MONTHLY MEETING NOTICE Tuesday, May 25, 2021 at 7 PM

Matt Atkinson
"The Battle of Gettysburg - A Simple Overview"

The meeting will be via Zoom. Zoom links will be sent to all email recipients no later than May 23rd.

Join us for the next meeting of the Williamsburg Civil War Roundtable at 7 PM on Tuesday, May 25, 2021.

On Tuesday, May 25, 2021, Matt Atkinson will present "The Battle of Gettysburg – A Simple Overview”. The name Gettysburg is synonymous with American History. Three days of battle that brought the country from the brink of destruction to a “new birth of freedom” at a cost of 51,000 casualties.

Today, despite Gettysburg being one of the most studied battles in the world, many Americans do not even have a simple understanding of the battle. If you are one of those people, this program is for you.

Join Matt Atkinson for a 50 minute overview packed with information and stories about Gettysburg.

Matt Atkinson hails from Houston, Mississippi. (Grierson’s Raid came through his town.) He attended Ole Miss and graduated with a Bachelor of Business Administration and a Bachelor of Arts in History. In 2016, Matt earned a Master of Arts in History at the University of Louisiana-Monroe. His thesis is on the Battle of Chickasaw Bayou or, as he would like to call it - “Dead Yankees in a Swamp.”

Chris Mackowski visited a few sites at Petersburg National Battlefield for a series of details

Doug Crenshaw and Bert Dunkerly's new book "Embattled Capital", A guide to Richmond During the Civil War. link to publisher

Previous Zoom Meeting Presentations

September 21, 2020 - Kevin Pawlak presented "Robert E. Lee Defends the Confederate High Water Mark at Sharpsburg" (view presentation - 73 minutes) Kevin can be reached at

November 24, 2020 - Scott Mingus presented "Flames Beyond Gettysburg - The Confederate Expedition to the Susquehanna River - June 1863
(View presentation - 85 minutes)

December 8, 2020 - Ken Rutherford presented "America's Buried History - Landmines in The Civil War". View presentation - 66 minutes

January 26, 2021 - Steve Phan presented "The Capital Can't Be Taken! The Civil War Defense of Washington" View presentation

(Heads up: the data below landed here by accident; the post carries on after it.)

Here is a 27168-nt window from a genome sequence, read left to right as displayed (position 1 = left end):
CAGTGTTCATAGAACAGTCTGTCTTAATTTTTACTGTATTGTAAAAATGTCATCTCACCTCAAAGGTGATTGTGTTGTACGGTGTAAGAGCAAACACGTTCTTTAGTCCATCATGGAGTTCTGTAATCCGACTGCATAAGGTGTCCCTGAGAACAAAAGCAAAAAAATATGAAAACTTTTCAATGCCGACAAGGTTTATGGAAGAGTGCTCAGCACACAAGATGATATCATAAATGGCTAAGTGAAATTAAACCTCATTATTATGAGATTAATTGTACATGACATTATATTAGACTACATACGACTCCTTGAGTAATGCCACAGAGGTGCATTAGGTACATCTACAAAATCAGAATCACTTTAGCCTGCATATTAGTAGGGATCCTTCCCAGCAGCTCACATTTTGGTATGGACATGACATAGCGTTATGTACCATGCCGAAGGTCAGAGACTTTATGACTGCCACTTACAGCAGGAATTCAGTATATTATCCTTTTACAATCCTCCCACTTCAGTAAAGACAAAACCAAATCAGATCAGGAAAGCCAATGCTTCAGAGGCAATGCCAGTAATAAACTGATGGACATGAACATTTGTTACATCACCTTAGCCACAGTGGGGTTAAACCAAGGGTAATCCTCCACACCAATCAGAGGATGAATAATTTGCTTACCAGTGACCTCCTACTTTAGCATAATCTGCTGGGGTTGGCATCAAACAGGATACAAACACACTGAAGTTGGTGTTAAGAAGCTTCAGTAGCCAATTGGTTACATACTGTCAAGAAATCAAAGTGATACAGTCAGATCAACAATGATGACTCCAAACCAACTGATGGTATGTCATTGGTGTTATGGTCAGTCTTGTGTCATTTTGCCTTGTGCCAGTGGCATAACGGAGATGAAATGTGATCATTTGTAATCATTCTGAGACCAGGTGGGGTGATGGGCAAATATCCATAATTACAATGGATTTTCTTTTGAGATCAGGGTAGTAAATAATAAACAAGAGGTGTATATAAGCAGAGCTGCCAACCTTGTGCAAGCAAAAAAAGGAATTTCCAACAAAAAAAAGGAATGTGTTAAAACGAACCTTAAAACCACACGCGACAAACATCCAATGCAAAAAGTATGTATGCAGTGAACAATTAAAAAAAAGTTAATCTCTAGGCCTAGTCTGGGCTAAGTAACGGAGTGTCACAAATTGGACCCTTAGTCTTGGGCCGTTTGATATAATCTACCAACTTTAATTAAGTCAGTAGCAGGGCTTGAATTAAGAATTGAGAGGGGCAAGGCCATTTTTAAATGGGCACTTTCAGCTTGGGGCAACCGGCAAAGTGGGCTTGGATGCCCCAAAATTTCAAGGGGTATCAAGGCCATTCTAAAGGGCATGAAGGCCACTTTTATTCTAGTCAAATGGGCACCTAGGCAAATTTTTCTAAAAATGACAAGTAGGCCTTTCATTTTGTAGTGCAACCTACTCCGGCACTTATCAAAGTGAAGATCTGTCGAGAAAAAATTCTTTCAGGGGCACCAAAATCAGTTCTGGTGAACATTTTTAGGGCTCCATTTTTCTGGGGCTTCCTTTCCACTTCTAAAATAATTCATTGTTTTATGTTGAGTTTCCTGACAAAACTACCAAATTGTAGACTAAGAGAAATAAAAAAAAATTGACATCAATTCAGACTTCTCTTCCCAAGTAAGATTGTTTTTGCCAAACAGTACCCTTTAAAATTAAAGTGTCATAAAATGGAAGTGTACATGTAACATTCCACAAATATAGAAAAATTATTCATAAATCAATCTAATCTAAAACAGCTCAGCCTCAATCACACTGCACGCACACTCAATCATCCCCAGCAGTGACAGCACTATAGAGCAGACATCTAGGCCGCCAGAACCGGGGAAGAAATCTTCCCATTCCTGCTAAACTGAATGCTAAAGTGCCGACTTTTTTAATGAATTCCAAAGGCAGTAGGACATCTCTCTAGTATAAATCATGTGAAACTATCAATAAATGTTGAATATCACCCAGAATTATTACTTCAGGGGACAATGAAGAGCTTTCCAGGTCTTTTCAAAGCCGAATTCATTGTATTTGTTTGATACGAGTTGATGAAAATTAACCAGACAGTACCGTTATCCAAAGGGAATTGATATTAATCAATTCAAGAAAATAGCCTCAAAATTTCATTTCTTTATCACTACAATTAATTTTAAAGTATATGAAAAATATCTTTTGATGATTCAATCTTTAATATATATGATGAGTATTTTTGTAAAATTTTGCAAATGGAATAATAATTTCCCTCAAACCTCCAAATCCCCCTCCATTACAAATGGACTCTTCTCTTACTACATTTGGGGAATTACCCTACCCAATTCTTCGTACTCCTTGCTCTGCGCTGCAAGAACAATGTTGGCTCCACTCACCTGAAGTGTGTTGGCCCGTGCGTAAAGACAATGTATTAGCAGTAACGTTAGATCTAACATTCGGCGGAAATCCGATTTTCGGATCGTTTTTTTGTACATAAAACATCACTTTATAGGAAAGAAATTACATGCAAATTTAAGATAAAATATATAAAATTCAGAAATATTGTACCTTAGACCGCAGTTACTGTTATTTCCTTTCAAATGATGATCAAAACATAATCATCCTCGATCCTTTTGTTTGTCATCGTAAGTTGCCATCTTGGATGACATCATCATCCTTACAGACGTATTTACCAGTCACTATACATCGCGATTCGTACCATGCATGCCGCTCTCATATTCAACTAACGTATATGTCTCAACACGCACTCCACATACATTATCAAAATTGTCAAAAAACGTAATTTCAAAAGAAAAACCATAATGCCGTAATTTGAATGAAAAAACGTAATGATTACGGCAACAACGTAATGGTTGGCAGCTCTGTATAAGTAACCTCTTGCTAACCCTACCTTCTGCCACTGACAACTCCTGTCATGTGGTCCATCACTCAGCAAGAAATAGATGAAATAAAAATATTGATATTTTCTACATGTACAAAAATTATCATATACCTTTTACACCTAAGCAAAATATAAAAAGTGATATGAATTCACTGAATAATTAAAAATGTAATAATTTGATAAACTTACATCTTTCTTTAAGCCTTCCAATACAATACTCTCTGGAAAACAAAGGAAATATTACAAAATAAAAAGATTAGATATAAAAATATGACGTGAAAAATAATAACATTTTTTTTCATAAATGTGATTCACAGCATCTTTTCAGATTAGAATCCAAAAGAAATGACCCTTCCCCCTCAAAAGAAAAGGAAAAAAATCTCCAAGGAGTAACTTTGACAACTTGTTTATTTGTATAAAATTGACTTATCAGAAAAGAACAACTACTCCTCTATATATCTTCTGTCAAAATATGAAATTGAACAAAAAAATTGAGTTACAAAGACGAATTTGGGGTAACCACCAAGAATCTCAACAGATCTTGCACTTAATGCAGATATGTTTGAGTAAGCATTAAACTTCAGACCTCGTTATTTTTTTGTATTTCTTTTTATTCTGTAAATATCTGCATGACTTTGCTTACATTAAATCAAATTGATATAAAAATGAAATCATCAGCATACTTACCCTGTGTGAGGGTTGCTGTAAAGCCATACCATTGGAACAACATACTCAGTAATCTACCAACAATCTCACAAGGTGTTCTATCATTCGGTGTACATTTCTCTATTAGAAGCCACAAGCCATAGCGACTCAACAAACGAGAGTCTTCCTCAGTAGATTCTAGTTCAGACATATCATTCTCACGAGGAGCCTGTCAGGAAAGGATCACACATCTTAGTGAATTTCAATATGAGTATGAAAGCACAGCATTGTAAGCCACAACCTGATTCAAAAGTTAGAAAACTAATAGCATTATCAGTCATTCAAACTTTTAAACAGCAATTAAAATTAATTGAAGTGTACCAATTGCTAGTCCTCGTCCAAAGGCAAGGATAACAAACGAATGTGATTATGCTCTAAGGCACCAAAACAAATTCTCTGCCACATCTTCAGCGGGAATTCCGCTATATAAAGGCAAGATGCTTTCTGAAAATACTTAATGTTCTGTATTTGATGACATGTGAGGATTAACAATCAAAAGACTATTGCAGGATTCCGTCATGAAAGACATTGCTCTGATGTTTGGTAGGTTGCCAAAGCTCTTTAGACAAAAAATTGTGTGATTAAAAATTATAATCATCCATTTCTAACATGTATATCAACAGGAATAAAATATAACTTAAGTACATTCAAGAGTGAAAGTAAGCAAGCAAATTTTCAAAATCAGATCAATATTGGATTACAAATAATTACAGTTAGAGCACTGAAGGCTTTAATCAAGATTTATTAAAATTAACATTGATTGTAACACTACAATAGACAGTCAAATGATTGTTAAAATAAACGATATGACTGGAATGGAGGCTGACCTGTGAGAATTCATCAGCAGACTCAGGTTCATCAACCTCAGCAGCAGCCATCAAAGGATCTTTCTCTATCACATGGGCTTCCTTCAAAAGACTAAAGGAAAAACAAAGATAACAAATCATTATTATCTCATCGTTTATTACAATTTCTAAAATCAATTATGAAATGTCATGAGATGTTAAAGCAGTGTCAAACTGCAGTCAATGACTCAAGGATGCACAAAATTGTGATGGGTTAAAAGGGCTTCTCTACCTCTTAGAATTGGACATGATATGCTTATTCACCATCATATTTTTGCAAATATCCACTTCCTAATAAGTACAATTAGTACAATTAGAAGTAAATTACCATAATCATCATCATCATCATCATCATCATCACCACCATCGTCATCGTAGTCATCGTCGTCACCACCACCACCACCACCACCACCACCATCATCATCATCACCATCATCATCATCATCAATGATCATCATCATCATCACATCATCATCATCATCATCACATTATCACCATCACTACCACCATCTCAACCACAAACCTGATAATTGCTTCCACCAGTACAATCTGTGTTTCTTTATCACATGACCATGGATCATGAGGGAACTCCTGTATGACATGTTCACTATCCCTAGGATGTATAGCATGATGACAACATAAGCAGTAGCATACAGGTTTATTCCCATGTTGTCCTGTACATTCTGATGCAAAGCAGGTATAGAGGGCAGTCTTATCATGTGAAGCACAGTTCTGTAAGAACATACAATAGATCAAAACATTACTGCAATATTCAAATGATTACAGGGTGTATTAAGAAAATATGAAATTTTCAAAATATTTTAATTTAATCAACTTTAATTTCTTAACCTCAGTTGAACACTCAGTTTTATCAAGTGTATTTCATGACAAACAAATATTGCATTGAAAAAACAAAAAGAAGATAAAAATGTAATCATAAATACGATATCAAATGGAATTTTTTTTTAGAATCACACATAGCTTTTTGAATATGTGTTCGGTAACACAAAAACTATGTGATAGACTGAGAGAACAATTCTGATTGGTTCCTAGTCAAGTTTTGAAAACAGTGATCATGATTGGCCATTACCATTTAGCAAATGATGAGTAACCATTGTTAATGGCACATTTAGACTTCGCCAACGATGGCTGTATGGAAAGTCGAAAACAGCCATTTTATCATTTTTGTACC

February 16, 2021 - Dr. Thomas G. Clemens presented “Special Orders 191 - Myths, Misconceptions and Facts Related to Lee's Lost Orders”.
A map of the Antietam campaign and special orders 191 are on our website at and Please download both. Video link is -For best viewing of entire presentation, fast forward video to 5:24 minutes

March 16, 2021 - Michael Block presented the battle of Cedar Mountan, August 9, 1862. Video link of presentation is - 93 minutes

April 27,2021 - Chris Kolakowski presented "Perspectives of The 1862 Virginia Campaigns". view presentation - 63 minutes

Visit the American Battlefield Trust site to view animated Peninsula Campaign map

Debts to France Lead to the Battle of Puebla

The lead-up to the battle began in 1860 when the Mexican government, bankrupt after decades of internal conflict, announced it was suspending debt payments to its European creditors for two years. Spain, the United Kingdom and France didn’t like the delay and sent over joint forces in 1861 to collect on Mexico’s debt. Spain and the UK ended up cutting deals, but French Emperor Napoleon III, a nephew of Napoleon Bonaparte, had other plans.

French Emperor Napoleon III (1808 - 1873).

Illustrated London News/Getty Images

Napoleon figured if he could get his hands on Mexico, it could become the first colony in a new French stronghold in North America. Abraham Lincoln was busy fighting the Civil War, so the Americans wouldn’t stand in Napoleon’s way. Even better, with a French puppet government installed in Mexico City, Napoleon could provide guns to the Confederacy in exchange for Southern cotton, a scarce commodity in Europe thanks to Union shipping blockades.

So in early 1862, well-trained French forces under the confident command of General Charles de Lorencez, marched from the port city of Veracruz with the aim of capturing Mexico City. But on May 5, the French took a surprise beating at Puebla at the hands of Mexican General Ignacio Zaragoza and a ragtag group of enlisted and volunteer troops. The French army retreated to Veracruz to lick its wounds and wouldn’t return to take Puebla until a full year later in May of 1863.

Some contend that the year-long delay of the French invasion gave Abraham Lincoln’s generals just enough time to win decisive Union victories before Napoleon could provide upgraded artillery and munitions to the Confederacy.